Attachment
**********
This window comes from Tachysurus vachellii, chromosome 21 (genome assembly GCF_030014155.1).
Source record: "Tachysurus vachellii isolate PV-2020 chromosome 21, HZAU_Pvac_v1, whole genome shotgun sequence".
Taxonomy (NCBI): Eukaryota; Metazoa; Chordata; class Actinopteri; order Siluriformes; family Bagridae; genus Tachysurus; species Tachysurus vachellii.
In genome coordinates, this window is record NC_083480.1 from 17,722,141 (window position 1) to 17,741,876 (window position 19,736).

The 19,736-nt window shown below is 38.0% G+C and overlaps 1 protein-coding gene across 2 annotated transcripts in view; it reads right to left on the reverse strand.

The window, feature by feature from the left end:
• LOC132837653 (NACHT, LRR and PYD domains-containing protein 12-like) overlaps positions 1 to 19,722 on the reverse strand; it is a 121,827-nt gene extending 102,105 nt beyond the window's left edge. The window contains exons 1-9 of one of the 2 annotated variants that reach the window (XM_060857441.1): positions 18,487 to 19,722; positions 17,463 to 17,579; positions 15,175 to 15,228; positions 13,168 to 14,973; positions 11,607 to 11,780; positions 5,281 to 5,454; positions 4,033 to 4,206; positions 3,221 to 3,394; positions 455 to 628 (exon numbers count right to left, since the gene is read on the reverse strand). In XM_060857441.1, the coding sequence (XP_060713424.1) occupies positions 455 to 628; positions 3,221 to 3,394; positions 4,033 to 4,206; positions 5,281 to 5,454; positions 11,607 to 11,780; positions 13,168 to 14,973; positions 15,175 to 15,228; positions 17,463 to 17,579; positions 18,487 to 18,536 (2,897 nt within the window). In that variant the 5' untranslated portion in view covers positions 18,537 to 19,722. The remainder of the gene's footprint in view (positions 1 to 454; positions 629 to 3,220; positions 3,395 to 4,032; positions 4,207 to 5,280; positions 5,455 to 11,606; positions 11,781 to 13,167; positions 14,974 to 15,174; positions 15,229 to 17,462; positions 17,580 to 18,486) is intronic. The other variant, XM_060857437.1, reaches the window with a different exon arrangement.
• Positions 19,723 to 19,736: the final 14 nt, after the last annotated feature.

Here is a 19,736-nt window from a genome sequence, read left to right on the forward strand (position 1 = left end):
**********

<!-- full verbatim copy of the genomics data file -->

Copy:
This window comes from Tachysurus vachellii, chromosome 21 (genome assembly GCF_030014155.1).
Source record: "Tachysurus vachellii isolate PV-2020 chromosome 21, HZAU_Pvac_v1, whole genome shotgun sequence".
Taxonomy (NCBI): Eukaryota; Metazoa; Chordata; class Actinopteri; order Siluriformes; family Bagridae; genus Tachysurus; species Tachysurus vachellii.
In genome coordinates, this window is record NC_083480.1 from 17,722,141 (window position 1) to 17,741,876 (window position 19,736).

The 19,736-nt window shown below is 38.0% G+C and overlaps 1 protein-coding gene across 2 annotated transcripts in view; it reads right to left on the reverse strand.

The window, feature by feature from the left end:
• LOC132837653 (NACHT, LRR and PYD domains-containing protein 12-like) overlaps positions 1 to 19,722 on the reverse strand; it is a 121,827-nt gene extending 102,105 nt beyond the window's left edge. The window contains exons 1-9 of one of the 2 annotated variants that reach the window (XM_060857441.1): positions 18,487 to 19,722; positions 17,463 to 17,579; positions 15,175 to 15,228; positions 13,168 to 14,973; positions 11,607 to 11,780; positions 5,281 to 5,454; positions 4,033 to 4,206; positions 3,221 to 3,394; positions 455 to 628 (exon numbers count right to left, since the gene is read on the reverse strand). In XM_060857441.1, the coding sequence (XP_060713424.1) occupies positions 455 to 628; positions 3,221 to 3,394; positions 4,033 to 4,206; positions 5,281 to 5,454; positions 11,607 to 11,780; positions 13,168 to 14,973; positions 15,175 to 15,228; positions 17,463 to 17,579; positions 18,487 to 18,536 (2,897 nt within the window). In that variant the 5' untranslated portion in view covers positions 18,537 to 19,722. The remainder of the gene's footprint in view (positions 1 to 454; positions 629 to 3,220; positions 3,395 to 4,032; positions 4,207 to 5,280; positions 5,455 to 11,606; positions 11,781 to 13,167; positions 14,974 to 15,174; positions 15,229 to 17,462; positions 17,580 to 18,486) is intronic. The other variant, XM_060857437.1, reaches the window with a different exon arrangement.
• Positions 19,723 to 19,736: the final 14 nt, after the last annotated feature.

Here is a 19,736-nt window from a genome sequence, read left to right on the forward strand (position 1 = left end):